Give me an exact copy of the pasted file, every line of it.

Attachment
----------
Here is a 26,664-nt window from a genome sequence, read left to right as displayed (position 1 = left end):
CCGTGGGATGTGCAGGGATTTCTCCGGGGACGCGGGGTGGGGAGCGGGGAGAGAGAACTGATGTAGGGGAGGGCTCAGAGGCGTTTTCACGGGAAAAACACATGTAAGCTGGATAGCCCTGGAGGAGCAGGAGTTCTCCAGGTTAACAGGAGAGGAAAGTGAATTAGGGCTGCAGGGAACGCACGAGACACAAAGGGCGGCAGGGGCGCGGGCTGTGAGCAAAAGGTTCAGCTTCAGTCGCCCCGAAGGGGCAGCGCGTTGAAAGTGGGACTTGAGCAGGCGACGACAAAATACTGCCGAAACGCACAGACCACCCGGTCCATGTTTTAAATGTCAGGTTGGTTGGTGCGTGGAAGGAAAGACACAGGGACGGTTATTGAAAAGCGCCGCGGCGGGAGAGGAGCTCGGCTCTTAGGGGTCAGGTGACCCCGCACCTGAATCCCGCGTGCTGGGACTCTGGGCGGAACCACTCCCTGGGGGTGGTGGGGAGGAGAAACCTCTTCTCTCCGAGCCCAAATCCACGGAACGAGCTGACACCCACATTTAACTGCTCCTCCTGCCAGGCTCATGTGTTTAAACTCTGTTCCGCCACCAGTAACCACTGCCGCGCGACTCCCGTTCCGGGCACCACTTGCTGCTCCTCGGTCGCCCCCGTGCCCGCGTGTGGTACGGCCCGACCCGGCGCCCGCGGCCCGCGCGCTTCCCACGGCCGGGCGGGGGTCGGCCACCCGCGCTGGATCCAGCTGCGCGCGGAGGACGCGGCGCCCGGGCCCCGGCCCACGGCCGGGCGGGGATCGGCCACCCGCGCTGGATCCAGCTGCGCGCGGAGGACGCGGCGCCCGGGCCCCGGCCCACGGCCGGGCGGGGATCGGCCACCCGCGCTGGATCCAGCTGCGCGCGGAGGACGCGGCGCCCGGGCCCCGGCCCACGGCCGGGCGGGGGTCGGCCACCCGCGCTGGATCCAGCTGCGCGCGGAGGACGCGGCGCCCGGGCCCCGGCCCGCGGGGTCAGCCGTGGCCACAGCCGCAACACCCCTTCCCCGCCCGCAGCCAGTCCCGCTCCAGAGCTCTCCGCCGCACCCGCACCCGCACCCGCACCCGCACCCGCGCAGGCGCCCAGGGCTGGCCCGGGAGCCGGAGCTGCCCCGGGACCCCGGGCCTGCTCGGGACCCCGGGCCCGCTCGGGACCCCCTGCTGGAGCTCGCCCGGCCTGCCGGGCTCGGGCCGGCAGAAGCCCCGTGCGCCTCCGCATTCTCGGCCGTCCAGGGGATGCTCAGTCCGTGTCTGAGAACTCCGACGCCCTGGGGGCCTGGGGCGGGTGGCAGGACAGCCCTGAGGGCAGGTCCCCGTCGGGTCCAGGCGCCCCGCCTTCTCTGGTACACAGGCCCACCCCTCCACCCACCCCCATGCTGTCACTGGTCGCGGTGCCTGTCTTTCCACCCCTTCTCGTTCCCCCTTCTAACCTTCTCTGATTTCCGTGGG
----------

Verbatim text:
Here is a 26,664-nt window from a genome sequence, read left to right as displayed (position 1 = left end):
CCGTGGGATGTGCAGGGATTTCTCCGGGGACGCGGGGTGGGGAGCGGGGAGAGAGAACTGATGTAGGGGAGGGCTCAGAGGCGTTTTCACGGGAAAAACACATGTAAGCTGGATAGCCCTGGAGGAGCAGGAGTTCTCCAGGTTAACAGGAGAGGAAAGTGAATTAGGGCTGCAGGGAACGCACGAGACACAAAGGGCGGCAGGGGCGCGGGCTGTGAGCAAAAGGTTCAGCTTCAGTCGCCCCGAAGGGGCAGCGCGTTGAAAGTGGGACTTGAGCAGGCGACGACAAAATACTGCCGAAACGCACAGACCACCCGGTCCATGTTTTAAATGTCAGGTTGGTTGGTGCGTGGAAGGAAAGACACAGGGACGGTTATTGAAAAGCGCCGCGGCGGGAGAGGAGCTCGGCTCTTAGGGGTCAGGTGACCCCGCACCTGAATCCCGCGTGCTGGGACTCTGGGCGGAACCACTCCCTGGGGGTGGTGGGGAGGAGAAACCTCTTCTCTCCGAGCCCAAATCCACGGAACGAGCTGACACCCACATTTAACTGCTCCTCCTGCCAGGCTCATGTGTTTAAACTCTGTTCCGCCACCAGTAACCACTGCCGCGCGACTCCCGTTCCGGGCACCACTTGCTGCTCCTCGGTCGCCCCCGTGCCCGCGTGTGGTACGGCCCGACCCGGCGCCCGCGGCCCGCGCGCTTCCCACGGCCGGGCGGGGGTCGGCCACCCGCGCTGGATCCAGCTGCGCGCGGAGGACGCGGCGCCCGGGCCCCGGCCCACGGCCGGGCGGGGATCGGCCACCCGCGCTGGATCCAGCTGCGCGCGGAGGACGCGGCGCCCGGGCCCCGGCCCACGGCCGGGCGGGGATCGGCCACCCGCGCTGGATCCAGCTGCGCGCGGAGGACGCGGCGCCCGGGCCCCGGCCCACGGCCGGGCGGGGGTCGGCCACCCGCGCTGGATCCAGCTGCGCGCGGAGGACGCGGCGCCCGGGCCCCGGCCCGCGGGGTCAGCCGTGGCCACAGCCGCAACACCCCTTCCCCGCCCGCAGCCAGTCCCGCTCCAGAGCTCTCCGCCGCACCCGCACCCGCACCCGCACCCGCACCCGCGCAGGCGCCCAGGGCTGGCCCGGGAGCCGGAGCTGCCCCGGGACCCCGGGCCTGCTCGGGACCCCGGGCCCGCTCGGGACCCCCTGCTGGAGCTCGCCCGGCCTGCCGGGCTCGGGCCGGCAGAAGCCCCGTGCGCCTCCGCATTCTCGGCCGTCCAGGGGATGCTCAGTCCGTGTCTGAGAACTCCGACGCCCTGGGGGCCTGGGGCGGGTGGCAGGACAGCCCTGAGGGCAGGTCCCCGTCGGGTCCAGGCGCCCCGCCTTCTCTGGTACACAGGCCCACCCCTCCACCCACCCCCATGCTGTCACTGGTCGCGGTGCCTGTCTTTCCACCCCTTCTCGTTCCCCCTTCTAACCTTCTCTGATTTCCGTGGG